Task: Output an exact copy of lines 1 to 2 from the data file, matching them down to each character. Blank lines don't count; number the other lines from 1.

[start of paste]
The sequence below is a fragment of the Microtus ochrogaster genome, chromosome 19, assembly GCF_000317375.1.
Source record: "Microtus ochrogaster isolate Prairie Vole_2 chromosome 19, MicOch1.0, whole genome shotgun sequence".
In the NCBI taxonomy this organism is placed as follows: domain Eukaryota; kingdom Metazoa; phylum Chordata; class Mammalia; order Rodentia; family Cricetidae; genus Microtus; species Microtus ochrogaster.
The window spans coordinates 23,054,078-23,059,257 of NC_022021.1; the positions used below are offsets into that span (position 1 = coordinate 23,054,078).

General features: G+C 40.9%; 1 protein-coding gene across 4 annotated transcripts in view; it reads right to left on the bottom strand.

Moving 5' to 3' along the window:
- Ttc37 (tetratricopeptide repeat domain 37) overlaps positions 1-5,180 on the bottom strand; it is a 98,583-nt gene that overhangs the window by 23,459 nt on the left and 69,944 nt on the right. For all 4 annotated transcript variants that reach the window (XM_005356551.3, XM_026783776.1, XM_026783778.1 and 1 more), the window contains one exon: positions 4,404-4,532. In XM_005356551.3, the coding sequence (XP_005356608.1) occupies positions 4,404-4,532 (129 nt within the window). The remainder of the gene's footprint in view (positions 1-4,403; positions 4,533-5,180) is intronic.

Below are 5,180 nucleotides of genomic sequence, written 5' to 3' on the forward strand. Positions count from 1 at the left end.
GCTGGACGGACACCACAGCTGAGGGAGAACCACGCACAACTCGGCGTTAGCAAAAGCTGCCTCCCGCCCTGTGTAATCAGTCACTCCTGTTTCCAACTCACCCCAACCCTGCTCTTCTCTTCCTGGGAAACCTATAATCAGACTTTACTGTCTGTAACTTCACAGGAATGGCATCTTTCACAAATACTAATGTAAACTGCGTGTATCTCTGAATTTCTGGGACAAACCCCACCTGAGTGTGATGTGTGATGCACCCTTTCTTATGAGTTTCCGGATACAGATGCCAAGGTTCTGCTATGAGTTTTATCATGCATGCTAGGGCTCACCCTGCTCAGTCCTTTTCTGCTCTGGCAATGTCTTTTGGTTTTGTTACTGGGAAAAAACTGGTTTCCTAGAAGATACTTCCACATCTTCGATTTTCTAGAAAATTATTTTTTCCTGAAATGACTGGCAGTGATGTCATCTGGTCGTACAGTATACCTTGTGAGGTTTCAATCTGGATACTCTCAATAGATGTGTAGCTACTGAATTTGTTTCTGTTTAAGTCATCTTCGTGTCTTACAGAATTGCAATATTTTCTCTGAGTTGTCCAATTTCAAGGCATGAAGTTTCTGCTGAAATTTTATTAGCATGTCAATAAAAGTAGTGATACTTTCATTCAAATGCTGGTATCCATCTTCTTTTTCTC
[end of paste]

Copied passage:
The sequence below is a fragment of the Microtus ochrogaster genome, chromosome 19, assembly GCF_000317375.1.
Source record: "Microtus ochrogaster isolate Prairie Vole_2 chromosome 19, MicOch1.0, whole genome shotgun sequence".